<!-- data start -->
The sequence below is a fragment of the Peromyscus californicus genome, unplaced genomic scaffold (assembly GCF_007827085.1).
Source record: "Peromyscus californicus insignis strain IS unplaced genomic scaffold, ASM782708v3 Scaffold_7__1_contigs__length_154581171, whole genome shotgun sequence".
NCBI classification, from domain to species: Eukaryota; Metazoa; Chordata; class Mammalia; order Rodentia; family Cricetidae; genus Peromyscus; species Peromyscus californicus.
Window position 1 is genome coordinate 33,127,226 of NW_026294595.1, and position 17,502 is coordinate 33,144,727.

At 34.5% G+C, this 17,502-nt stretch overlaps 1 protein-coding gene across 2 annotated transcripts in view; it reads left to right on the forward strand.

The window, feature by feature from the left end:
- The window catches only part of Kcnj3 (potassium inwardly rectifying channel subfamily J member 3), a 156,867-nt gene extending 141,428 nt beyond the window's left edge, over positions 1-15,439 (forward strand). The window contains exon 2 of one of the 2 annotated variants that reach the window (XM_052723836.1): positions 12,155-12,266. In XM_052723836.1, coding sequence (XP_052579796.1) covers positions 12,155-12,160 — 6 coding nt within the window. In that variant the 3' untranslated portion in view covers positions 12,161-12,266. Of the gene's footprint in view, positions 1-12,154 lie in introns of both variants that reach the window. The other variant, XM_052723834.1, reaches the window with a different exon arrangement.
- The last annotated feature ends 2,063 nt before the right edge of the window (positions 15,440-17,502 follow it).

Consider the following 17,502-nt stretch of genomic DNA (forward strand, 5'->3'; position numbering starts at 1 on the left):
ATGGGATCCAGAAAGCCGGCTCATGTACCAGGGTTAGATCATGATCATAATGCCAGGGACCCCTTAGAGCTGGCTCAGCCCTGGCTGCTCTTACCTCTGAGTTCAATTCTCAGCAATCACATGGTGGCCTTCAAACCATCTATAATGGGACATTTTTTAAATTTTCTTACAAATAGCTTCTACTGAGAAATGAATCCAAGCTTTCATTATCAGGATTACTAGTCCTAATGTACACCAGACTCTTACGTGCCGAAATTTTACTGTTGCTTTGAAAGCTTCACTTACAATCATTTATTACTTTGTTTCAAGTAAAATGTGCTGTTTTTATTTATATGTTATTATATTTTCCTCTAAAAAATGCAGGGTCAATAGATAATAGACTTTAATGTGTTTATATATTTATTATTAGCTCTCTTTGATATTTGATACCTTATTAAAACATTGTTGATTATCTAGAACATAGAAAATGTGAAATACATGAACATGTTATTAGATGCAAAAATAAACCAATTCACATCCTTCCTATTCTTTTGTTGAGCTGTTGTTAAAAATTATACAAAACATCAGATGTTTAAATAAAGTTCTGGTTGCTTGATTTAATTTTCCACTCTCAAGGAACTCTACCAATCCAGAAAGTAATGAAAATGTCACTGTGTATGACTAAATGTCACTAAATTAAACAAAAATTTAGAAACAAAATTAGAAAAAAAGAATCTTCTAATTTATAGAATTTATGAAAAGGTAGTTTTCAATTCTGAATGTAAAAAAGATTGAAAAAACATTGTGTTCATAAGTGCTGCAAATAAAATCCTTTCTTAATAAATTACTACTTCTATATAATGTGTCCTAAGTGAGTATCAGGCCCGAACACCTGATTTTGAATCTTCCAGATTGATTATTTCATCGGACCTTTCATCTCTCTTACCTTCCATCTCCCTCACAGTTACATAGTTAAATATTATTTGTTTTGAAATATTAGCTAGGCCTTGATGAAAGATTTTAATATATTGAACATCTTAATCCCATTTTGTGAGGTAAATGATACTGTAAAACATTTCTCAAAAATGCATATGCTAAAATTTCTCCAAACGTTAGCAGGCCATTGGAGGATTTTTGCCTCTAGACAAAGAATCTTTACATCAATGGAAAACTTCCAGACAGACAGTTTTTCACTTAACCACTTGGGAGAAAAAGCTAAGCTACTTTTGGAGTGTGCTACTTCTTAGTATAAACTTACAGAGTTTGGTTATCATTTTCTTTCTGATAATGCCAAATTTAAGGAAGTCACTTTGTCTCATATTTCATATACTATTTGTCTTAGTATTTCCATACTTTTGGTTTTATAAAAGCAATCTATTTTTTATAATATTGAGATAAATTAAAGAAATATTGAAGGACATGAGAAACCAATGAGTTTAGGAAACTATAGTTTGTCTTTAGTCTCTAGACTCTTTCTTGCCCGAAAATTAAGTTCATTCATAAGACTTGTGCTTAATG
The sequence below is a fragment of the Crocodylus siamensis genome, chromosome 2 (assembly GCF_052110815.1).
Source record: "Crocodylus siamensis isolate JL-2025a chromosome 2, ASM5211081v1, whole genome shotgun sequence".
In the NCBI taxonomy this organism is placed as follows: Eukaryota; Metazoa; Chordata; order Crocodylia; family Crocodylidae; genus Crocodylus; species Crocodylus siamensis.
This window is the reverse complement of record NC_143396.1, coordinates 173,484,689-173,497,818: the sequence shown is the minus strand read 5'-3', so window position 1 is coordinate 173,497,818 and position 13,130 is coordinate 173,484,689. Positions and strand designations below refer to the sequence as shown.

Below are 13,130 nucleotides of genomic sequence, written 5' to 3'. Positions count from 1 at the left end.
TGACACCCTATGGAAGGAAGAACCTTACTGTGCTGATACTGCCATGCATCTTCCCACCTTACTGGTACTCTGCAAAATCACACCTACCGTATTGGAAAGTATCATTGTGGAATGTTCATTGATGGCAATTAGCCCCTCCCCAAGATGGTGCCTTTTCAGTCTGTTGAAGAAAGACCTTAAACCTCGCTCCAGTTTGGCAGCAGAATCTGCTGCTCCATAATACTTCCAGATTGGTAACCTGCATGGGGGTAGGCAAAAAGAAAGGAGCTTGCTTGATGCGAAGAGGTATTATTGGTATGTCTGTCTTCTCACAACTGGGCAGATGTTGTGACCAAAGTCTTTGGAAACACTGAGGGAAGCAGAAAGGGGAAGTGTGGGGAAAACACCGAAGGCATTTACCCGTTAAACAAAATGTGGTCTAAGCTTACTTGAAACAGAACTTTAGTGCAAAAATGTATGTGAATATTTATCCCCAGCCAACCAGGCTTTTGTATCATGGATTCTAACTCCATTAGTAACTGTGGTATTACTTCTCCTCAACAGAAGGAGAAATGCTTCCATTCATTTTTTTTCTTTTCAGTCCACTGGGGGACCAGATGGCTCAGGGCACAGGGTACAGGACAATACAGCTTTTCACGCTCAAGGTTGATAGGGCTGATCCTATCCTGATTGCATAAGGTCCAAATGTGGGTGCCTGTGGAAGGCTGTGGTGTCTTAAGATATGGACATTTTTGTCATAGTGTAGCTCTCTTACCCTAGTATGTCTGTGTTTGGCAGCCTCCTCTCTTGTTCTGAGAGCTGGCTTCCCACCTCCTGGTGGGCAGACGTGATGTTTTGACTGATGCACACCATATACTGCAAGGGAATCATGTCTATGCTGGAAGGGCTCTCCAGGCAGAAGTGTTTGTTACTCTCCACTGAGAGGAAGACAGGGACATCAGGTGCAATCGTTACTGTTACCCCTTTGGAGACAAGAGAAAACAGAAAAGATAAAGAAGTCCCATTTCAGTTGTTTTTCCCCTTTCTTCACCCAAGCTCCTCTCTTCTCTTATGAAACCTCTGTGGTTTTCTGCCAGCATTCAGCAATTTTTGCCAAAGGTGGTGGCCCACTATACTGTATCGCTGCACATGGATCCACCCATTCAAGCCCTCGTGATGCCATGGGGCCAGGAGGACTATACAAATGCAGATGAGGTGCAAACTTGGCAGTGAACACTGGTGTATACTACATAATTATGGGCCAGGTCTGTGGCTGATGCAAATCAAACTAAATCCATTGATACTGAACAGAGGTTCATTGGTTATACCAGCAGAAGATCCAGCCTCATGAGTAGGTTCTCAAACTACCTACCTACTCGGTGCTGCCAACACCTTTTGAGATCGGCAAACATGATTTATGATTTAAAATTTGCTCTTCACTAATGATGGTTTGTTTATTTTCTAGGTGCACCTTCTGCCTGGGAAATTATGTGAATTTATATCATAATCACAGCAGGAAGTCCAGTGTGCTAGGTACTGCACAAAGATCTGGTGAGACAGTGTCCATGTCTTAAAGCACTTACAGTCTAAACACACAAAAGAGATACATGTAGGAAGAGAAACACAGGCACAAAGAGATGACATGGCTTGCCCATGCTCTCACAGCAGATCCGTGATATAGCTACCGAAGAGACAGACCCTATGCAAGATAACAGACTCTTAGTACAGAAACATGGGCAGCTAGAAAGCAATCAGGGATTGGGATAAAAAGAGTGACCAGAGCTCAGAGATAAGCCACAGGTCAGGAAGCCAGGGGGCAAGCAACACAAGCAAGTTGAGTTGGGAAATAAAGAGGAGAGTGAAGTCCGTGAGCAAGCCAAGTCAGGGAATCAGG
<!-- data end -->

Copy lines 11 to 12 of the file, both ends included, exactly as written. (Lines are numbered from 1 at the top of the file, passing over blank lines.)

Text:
The sequence below is a fragment of the Crocodylus siamensis genome, chromosome 2 (assembly GCF_052110815.1).
Source record: "Crocodylus siamensis isolate JL-2025a chromosome 2, ASM5211081v1, whole genome shotgun sequence".